Toward a Welfare State
America's inadequate welfare safety net has forced its leaders to take gambles to tackle unemployment, says Will Hutton at The Guardian.
Raghuram Rajan in his book Fault Lines, which recently won the Financial Times Business Book of the Year, says that in the United States, instead of improving the long-run competitiveness of labour force for a global market with a changing mix of industries and required skills, governments have adopted the short-run option of 'let them eat credit' (the title of chapter one). It means that the US government is too ready to stimulate its economy with badly thought-out tax cuts or pork-barrel public spending increases, and to take appallingly stupid risks with monetary policy.
These five main food groups are important for your brain's health and likely to boost the production of feel-good chemicals.
We all know eating “healthy” food is good for our physical health and can decrease our risk of developing diabetes, cancer, obesity and heart disease. What is not as well known is that eating healthy food is also good for our mental health and can decrease our risk of depression and anxiety.
Infographics show the classes and anxieties in the supposedly classless U.S. economy.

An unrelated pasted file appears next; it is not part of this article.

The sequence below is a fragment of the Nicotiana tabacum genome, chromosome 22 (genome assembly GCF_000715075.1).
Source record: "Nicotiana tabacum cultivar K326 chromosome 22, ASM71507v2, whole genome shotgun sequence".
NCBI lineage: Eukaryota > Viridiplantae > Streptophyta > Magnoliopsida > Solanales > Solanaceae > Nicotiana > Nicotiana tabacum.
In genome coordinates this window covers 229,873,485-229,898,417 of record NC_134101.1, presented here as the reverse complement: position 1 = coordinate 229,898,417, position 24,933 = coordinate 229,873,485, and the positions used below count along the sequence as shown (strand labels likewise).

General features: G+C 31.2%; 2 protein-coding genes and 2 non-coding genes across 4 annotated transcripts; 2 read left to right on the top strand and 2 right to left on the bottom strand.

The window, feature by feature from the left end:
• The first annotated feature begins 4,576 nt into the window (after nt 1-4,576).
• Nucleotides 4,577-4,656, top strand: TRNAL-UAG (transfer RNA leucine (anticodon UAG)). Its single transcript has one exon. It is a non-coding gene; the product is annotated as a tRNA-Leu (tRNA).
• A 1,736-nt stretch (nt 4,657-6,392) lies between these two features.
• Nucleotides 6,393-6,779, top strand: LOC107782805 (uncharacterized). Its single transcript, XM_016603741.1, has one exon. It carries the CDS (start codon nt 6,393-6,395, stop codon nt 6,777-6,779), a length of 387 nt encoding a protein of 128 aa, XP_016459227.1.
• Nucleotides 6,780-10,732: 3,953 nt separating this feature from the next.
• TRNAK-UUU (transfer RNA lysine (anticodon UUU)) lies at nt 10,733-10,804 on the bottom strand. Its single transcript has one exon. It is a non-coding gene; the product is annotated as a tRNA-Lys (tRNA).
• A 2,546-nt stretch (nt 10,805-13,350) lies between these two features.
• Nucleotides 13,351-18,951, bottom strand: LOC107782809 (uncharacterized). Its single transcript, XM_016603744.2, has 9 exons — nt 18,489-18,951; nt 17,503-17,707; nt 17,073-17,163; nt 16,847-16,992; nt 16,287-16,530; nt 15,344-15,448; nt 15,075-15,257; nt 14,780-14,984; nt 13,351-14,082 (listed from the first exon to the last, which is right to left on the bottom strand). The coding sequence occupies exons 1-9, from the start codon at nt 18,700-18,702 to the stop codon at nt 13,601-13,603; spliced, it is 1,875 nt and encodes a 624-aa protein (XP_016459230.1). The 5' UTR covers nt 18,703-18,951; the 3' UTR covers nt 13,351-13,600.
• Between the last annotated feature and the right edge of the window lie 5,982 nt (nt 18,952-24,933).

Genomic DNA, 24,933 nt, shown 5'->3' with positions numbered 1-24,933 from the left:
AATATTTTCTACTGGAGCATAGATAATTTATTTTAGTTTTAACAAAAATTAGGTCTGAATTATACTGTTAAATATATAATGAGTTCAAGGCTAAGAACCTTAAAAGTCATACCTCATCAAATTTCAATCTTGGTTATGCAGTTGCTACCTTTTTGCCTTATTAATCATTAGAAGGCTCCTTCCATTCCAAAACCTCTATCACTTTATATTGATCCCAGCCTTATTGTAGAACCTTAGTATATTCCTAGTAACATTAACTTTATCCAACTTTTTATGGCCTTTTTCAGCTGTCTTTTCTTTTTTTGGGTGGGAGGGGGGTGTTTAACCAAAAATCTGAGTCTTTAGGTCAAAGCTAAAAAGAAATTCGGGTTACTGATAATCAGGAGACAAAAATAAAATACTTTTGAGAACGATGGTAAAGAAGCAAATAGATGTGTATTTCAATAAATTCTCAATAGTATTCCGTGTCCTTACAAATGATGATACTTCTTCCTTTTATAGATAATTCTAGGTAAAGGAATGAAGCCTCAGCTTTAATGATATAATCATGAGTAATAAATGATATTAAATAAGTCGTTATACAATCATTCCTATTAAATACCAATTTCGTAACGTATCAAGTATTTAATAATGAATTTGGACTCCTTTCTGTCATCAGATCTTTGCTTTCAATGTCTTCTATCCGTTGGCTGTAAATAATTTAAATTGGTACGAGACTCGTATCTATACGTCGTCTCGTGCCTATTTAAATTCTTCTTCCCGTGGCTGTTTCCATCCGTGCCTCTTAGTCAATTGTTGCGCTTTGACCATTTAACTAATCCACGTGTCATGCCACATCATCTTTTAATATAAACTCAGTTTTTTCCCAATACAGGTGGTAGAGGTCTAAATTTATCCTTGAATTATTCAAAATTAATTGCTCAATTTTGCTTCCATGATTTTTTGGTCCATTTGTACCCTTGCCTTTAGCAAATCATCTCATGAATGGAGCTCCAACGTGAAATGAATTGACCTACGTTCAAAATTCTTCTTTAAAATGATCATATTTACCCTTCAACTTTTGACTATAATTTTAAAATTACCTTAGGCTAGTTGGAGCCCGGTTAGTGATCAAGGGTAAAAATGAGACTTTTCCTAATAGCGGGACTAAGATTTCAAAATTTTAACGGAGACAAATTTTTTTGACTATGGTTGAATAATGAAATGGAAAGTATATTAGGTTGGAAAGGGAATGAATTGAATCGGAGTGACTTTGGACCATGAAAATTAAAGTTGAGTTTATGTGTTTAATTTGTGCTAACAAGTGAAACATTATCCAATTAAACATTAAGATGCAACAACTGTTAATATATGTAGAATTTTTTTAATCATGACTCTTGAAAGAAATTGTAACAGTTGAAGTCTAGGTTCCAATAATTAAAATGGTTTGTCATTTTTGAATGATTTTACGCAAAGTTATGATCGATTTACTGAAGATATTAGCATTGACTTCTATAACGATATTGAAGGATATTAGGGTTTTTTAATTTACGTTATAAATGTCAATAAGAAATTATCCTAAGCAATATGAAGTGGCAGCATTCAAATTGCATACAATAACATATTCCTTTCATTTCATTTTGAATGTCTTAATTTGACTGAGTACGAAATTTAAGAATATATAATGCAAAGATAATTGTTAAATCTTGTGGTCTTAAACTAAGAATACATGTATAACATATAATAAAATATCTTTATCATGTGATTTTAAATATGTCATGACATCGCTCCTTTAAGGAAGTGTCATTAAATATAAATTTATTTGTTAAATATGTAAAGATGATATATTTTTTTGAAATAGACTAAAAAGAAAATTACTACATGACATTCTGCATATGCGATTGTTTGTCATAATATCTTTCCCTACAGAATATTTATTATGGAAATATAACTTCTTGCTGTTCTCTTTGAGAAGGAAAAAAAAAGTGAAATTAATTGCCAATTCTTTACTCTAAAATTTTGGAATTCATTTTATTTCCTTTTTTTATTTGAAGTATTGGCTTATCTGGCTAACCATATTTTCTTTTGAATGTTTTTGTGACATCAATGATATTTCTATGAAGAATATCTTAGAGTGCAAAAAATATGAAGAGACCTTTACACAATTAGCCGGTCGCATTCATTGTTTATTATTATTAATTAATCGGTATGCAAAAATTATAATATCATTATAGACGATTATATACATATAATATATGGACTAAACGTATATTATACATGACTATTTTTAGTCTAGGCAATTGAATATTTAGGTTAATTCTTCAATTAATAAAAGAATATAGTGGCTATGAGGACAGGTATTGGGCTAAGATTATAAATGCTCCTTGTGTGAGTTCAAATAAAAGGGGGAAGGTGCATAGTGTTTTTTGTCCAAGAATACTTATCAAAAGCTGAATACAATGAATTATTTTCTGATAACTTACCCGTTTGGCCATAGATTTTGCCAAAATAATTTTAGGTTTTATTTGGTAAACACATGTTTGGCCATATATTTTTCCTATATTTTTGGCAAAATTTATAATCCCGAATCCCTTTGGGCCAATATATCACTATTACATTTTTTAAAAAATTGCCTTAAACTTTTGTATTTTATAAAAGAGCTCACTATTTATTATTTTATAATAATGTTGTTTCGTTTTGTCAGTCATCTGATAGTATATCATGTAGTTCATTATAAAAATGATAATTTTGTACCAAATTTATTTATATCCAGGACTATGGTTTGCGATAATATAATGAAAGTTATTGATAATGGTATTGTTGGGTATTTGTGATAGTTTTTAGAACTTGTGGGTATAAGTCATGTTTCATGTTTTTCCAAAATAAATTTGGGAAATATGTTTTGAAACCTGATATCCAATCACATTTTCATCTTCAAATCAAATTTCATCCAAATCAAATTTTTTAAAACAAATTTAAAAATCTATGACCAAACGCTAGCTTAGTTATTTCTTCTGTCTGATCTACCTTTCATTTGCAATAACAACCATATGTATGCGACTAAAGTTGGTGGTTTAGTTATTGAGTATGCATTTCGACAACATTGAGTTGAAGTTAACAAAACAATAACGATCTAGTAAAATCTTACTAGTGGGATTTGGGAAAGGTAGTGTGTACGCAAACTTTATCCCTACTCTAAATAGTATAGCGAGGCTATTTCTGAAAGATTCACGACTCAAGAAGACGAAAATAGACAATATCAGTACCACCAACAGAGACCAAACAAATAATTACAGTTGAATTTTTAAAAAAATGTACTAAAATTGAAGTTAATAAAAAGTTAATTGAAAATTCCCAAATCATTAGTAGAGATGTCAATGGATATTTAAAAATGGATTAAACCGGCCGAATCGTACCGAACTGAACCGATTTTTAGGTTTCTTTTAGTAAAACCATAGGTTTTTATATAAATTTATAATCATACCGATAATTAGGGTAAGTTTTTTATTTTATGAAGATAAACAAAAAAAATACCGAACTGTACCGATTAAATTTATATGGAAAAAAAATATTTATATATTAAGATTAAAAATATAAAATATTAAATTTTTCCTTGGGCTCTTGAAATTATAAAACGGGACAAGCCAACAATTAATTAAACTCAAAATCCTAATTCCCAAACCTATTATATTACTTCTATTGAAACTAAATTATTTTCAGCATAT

For those of us who follow politics, we’re used to commentators referring to the President’s low approval rating as a surprise given the U.S.'s “booming” economy. This seeming disconnect, however, should really prompt us to reconsider the measurements by which we assess the health of an economy. With a robust U.S. stock market and GDP and low unemployment figures, it’s easy to see why some think all is well. But looking at real U.S. wages, which have remained stagnant—and have, thus, in effect gone down given rising costs from inflation—a very different picture emerges. For the 1%, the economy is booming. For the rest of us, it’s hard to even know where we stand. A recent study by Porch (a home-improvement company) of blue-collar vs. white-collar workers shows how traditional categories are becoming less distinct—the study references "new-collar" workers, who require technical certifications but not college degrees. And a set of recent infographics from CreditLoan capturing the thoughts of America’s middle class as defined by the Pew Research Center shows how confused we are.
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